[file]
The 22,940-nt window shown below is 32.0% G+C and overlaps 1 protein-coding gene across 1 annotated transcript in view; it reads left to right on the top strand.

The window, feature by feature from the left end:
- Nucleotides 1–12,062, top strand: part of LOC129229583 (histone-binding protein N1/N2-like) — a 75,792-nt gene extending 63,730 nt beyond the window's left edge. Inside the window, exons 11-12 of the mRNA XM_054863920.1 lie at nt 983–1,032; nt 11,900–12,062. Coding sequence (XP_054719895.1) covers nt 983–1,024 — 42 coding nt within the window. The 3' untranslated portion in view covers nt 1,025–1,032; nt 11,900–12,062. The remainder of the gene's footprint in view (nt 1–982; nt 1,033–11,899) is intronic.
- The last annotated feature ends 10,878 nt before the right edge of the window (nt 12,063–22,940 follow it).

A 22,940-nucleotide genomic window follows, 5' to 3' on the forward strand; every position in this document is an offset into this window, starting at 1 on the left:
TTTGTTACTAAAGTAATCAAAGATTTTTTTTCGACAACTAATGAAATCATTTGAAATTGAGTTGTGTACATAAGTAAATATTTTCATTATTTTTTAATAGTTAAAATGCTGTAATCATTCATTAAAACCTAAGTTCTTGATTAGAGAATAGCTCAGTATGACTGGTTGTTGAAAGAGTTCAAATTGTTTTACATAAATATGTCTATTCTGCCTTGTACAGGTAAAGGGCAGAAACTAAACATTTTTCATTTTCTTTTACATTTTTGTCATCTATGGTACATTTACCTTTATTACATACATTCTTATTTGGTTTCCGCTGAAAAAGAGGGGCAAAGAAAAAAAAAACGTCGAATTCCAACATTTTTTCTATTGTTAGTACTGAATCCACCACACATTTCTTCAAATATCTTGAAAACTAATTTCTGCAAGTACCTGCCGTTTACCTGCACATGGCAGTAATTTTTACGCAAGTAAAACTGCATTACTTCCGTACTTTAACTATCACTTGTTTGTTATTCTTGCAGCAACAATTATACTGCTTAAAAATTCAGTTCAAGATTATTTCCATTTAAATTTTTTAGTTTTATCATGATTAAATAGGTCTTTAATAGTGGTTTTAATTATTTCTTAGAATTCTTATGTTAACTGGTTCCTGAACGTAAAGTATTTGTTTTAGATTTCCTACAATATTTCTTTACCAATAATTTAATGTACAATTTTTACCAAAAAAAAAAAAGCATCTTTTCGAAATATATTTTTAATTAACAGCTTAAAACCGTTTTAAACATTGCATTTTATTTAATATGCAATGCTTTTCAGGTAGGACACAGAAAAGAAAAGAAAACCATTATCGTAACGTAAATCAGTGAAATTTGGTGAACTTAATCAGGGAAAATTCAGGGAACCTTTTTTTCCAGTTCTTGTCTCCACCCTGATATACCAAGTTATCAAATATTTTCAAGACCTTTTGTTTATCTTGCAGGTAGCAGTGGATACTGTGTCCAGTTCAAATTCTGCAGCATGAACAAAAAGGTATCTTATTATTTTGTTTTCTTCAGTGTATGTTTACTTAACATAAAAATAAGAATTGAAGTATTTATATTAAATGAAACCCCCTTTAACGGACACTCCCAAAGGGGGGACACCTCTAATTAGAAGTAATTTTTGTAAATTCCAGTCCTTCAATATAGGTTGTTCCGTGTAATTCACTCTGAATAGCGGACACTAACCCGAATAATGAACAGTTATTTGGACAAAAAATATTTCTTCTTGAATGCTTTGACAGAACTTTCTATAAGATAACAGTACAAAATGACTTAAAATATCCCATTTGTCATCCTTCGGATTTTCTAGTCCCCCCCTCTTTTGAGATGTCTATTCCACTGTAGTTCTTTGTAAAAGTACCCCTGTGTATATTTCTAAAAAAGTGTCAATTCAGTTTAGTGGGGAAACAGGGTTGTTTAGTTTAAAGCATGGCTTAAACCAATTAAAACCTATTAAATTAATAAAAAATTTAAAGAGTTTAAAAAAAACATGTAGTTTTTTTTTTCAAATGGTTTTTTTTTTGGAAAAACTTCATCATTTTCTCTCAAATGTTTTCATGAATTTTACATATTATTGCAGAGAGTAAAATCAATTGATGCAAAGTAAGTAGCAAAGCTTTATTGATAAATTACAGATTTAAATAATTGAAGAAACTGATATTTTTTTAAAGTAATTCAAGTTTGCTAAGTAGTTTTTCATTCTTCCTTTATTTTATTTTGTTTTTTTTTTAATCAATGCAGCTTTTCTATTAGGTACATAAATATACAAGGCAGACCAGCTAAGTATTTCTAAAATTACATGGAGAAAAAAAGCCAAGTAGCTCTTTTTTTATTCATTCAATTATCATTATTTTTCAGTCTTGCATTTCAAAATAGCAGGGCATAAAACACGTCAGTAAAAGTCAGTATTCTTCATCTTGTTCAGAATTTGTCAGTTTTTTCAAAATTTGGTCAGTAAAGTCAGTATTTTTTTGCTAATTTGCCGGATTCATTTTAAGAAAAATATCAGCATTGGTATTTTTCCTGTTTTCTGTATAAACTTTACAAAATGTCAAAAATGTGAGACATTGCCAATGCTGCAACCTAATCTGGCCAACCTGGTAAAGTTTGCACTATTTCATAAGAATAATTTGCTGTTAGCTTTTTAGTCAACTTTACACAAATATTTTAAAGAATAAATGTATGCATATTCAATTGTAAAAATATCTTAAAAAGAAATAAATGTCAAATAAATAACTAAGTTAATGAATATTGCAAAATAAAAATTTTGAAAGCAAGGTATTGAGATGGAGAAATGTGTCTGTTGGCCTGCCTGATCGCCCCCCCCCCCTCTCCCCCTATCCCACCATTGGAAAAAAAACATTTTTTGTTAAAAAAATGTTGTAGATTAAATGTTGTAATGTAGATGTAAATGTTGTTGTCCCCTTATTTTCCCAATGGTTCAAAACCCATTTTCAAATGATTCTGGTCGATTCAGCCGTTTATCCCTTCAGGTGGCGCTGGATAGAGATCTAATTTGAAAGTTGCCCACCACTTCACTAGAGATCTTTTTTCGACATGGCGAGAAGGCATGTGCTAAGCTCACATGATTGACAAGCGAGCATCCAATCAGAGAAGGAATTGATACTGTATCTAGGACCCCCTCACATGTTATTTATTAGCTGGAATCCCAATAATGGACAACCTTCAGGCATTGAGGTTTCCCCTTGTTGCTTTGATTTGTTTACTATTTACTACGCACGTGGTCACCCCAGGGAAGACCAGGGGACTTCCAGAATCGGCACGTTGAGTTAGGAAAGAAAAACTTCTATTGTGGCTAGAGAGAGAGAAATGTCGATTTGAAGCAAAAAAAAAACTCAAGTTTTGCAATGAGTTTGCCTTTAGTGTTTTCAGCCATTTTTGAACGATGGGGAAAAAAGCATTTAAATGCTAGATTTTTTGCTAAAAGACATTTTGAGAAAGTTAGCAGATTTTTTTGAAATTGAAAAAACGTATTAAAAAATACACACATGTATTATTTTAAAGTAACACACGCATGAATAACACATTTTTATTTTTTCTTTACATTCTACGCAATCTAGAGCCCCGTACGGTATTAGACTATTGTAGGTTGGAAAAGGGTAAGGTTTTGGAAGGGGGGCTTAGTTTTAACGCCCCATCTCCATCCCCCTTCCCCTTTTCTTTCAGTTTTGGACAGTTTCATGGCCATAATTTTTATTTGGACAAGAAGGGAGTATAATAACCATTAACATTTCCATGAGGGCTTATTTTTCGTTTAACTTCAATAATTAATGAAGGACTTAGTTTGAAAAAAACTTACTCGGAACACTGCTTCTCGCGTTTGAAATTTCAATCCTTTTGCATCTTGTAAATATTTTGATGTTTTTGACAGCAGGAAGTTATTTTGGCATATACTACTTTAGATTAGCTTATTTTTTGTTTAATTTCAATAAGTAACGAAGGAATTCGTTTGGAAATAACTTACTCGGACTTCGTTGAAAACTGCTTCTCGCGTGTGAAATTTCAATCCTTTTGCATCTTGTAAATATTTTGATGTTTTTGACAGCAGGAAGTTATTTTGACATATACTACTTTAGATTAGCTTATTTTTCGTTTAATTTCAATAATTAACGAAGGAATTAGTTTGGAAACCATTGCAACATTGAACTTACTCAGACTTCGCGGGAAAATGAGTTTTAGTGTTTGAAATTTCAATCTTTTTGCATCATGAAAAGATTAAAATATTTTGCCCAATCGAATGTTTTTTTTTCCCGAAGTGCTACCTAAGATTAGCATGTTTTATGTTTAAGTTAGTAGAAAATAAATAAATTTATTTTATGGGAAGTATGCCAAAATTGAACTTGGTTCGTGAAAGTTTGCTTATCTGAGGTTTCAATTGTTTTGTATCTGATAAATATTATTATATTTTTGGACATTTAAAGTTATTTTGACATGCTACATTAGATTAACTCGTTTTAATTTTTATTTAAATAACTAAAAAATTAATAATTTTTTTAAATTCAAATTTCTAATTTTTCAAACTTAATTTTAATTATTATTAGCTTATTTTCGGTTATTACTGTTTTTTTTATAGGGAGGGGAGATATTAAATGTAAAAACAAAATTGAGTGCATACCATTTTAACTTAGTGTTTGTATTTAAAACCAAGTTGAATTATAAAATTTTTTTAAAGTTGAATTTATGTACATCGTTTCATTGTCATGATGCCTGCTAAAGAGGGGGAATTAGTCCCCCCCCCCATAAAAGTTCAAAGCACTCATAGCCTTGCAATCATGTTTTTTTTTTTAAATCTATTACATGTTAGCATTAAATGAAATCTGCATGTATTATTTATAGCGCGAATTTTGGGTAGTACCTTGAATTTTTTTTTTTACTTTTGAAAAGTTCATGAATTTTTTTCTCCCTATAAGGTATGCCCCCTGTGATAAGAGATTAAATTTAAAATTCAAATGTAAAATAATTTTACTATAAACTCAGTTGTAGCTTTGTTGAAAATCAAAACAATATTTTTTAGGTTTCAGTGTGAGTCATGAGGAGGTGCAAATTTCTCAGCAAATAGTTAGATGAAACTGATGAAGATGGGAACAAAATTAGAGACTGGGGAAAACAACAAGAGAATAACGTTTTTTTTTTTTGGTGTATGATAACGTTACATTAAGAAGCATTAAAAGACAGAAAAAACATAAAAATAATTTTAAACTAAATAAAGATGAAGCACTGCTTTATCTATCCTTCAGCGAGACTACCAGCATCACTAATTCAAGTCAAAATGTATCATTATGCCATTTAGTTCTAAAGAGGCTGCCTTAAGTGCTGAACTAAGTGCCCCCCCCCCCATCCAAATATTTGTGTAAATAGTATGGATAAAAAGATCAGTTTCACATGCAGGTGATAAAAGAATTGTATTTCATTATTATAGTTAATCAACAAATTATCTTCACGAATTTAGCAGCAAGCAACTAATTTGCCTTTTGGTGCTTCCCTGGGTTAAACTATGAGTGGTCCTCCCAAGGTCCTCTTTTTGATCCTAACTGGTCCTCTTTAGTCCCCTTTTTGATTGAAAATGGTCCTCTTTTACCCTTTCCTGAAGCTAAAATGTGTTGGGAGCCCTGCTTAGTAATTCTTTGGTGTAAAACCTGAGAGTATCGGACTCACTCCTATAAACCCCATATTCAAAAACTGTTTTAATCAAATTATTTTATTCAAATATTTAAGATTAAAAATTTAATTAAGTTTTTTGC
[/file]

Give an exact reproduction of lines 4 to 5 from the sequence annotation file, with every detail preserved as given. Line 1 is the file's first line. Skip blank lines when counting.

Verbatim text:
- The last annotated feature ends 10,878 nt before the right edge of the window (nt 12,063–22,940 follow it).

A 22,940-nucleotide genomic window follows, 5' to 3' on the forward strand; every position in this document is an offset into this window, starting at 1 on the left: